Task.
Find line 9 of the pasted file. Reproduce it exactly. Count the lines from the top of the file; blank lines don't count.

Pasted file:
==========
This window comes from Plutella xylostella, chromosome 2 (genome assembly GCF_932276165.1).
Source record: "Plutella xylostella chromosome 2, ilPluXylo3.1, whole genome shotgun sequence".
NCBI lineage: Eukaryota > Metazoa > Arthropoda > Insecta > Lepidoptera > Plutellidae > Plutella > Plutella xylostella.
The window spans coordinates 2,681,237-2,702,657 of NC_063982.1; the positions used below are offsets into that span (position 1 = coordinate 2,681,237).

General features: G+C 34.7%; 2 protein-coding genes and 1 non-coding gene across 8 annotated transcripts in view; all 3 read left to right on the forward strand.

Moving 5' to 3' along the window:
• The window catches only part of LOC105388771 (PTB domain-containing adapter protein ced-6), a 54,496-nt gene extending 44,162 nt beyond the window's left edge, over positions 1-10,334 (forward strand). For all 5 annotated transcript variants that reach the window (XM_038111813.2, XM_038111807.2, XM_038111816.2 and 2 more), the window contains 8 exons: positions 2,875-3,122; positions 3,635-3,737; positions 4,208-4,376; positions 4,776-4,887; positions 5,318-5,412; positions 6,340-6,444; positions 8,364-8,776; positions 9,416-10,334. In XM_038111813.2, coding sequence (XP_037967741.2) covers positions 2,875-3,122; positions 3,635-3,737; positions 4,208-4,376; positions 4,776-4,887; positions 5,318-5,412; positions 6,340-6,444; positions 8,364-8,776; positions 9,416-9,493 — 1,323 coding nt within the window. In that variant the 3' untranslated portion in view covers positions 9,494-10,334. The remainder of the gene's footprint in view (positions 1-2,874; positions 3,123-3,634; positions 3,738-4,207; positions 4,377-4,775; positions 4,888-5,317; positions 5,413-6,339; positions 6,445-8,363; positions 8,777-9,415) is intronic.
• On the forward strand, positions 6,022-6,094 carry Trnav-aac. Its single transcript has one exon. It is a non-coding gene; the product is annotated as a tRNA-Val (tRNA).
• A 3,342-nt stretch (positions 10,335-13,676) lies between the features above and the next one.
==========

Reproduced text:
• A 3,342-nt stretch (positions 10,335-13,676) lies between the features above and the next one.